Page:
'Breaking Bad' Writer on 'To'Hajiilee': Walt's at His 'Most Vulnerable'
George Mastras calls the episode “a culmination of this chess match” between Hank and Heisenberg.
[Warning: Spoilers ahead for Sunday’s episode of Breaking Bad, "To'Hajiilee"]
Breaking Bad delivered one of its most crushing moments Sunday. Hank (Dean Norris) and Jesse (Aaron Paul) have finally caught the great Heisenberg, and Walt (Bryan Cranston) arguably redeems himself by calling off a hit by the neo-Nazis.
But it’s all for naught. The neo-Nazi gang comes with major firepower, and things look beyond grim for Hank and Gomez (Steven Michael Quezada). It really seems like they’re headed for death.
Breaking Bad writer George Mastras calls the episode, with its brilliant money-burning gambit, the “culmination of this chess match” between Hank and Walt that’s been brewing since the second half of season five.
"Walt's so smart. What would be the one thing that would really hit?" Mastras tells The Hollywood Reporter of writing Walt's near defeat. "It's his money. If they get their hands on the money -- or at least pretend to get their hands on the money -- it's going to put Walt in this mode where he's in damage control, and that's where he's most vulnerable."
Mastras is extremely tight-lipped about how the final scene of the episode will play out, but he reminds us that the audience doesn't definitively know how it will end.
"We don't know what happens in this scene. And [the story] is far from over," Mastras says with a laugh. "There are episodes after this. This is not the ending."
Find the complete conversation below.
This episode is perhaps the first time Walt is outsmarted in the series. How did you decide to make that happen?
It was a culmination of this chess match that's been going on since the beginning of the season between Hank and Walt. Walt's so smart. What would be the one thing that would really hit? Jesse says at the end of the last episode, "I'm going to hit you where you really live." And it's his money. If they get their hands on the money -- or at least pretend to get their hands on the money -- it's going to put Walt in this mode where he's in damage control, and that's where he's most vulnerable.
It's a very smart, clever ploy by Hank. Hank is a very smart investigator, let's not forget. He was the only one who knew who Gus Fring was way back when. He's constantly underestimated. He works Huell over and fools Huell and gets information out of him, but they still don't know where the money is. But he's able to come up with this plan where he pretends he knows where the money is. That, coupled with the money, making Walt ruled by emotion and putting him in this damage control mode, it's sort of the perfect storm, the perfect way to get one over on Walt. He can’t afford to sit back and take a lot of time to think about the next countermove when his money is taken. His money is everything, and Jesse knows that. Jesse's pretending to be burning it as they speak, so he just needs to get out there.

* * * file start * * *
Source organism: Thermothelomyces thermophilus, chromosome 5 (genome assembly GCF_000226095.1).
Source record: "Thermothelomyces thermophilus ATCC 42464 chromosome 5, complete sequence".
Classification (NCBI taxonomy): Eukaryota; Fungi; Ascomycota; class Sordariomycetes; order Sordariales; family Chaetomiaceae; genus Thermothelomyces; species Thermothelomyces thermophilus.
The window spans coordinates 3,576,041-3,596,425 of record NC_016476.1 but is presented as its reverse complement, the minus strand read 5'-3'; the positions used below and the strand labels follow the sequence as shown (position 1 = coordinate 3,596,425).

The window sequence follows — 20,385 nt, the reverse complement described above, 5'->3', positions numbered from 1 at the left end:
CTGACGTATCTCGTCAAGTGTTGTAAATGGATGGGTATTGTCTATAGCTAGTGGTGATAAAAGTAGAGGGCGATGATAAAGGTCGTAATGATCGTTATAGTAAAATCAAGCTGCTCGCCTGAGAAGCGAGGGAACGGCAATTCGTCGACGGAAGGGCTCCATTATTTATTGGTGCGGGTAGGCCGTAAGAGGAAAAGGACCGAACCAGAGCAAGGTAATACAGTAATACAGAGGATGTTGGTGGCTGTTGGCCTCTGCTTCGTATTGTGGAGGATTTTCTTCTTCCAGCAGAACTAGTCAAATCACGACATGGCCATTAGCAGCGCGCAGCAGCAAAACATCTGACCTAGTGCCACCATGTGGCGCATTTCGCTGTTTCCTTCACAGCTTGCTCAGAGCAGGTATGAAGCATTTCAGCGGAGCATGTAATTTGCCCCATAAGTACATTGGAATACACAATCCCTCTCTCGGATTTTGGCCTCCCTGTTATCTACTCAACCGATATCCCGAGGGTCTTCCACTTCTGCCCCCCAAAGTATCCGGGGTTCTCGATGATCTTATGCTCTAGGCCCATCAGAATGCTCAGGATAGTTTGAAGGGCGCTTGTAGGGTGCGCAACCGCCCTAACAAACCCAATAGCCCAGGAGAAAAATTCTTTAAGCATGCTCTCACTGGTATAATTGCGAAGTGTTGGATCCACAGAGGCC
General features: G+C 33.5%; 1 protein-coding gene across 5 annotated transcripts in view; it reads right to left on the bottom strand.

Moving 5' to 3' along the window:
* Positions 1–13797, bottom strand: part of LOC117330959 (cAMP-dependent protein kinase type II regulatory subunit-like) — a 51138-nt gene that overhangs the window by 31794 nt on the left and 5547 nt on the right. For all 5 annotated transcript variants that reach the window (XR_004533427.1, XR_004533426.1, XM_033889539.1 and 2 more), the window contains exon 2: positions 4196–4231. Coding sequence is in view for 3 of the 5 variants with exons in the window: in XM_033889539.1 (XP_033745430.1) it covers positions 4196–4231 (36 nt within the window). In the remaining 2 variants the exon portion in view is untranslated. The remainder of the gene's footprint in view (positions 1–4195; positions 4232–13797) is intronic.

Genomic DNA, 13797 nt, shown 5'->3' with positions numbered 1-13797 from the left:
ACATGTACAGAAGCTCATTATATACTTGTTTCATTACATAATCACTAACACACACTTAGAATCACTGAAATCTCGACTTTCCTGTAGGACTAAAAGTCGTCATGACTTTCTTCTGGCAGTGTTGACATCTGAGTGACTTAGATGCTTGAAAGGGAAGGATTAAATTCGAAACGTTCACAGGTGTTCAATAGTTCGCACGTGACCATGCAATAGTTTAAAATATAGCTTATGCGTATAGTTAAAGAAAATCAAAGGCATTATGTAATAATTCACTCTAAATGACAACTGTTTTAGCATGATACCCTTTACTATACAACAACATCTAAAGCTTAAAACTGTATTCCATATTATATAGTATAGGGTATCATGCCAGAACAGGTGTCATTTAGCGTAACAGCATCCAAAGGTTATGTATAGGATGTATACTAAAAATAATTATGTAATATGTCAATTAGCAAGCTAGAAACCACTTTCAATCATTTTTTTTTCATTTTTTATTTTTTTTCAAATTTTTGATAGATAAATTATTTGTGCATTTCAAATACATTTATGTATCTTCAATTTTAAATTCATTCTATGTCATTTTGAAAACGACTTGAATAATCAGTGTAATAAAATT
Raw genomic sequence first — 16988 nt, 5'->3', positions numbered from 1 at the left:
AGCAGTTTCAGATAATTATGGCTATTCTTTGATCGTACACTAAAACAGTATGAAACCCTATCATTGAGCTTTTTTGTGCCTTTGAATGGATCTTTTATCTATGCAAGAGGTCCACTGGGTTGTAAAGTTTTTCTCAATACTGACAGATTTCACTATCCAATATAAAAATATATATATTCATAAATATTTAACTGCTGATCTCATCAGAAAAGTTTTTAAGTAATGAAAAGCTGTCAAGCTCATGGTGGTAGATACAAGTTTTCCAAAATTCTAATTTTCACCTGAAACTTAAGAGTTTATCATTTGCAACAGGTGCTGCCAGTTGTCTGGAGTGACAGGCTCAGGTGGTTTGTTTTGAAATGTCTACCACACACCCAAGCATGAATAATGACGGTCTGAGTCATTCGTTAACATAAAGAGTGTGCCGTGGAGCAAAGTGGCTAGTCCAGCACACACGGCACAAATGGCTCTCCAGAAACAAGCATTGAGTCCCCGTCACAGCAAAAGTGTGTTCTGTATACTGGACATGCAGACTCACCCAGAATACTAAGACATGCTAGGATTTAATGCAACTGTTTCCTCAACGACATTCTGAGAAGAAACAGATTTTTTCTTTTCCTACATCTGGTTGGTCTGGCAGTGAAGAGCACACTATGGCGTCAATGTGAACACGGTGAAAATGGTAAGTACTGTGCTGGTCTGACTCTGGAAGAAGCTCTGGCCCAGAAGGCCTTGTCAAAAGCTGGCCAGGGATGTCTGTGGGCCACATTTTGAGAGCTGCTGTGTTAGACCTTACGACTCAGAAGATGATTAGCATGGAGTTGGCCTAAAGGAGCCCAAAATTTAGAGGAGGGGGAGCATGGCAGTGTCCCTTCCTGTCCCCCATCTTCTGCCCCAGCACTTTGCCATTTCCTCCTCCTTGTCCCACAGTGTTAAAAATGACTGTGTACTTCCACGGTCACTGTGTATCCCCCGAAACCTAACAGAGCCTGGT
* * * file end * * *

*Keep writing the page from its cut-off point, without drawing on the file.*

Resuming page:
And he didn’t see Jesse being "a rat."
He'd never think in a million years Jesse is working with this person. Walt knows his history with Hank, and he knows Jesse hates Hank, because Hank beat the crap out of him. At one point, Jesse was threatening, "I'm going to burn Hank to the ground." It was never on his mind at this moment that Jesse's working with Hank.
Is the scene in the desert, does Walt kind of redeem himself? What's going through his mind when he decides to call off Todd's uncle?
I think the audience can decide what's going on in his head. Judging by what comes up later, when Todd and his uncle do come and they're pointing guns at Hank and Walt's saying "Don't do it. Don't do it," we can safely say Walt does not want Hank to die, at least not in this manner. We saw that in episode two of this latter eight, when Saul suggests sending him to Belize.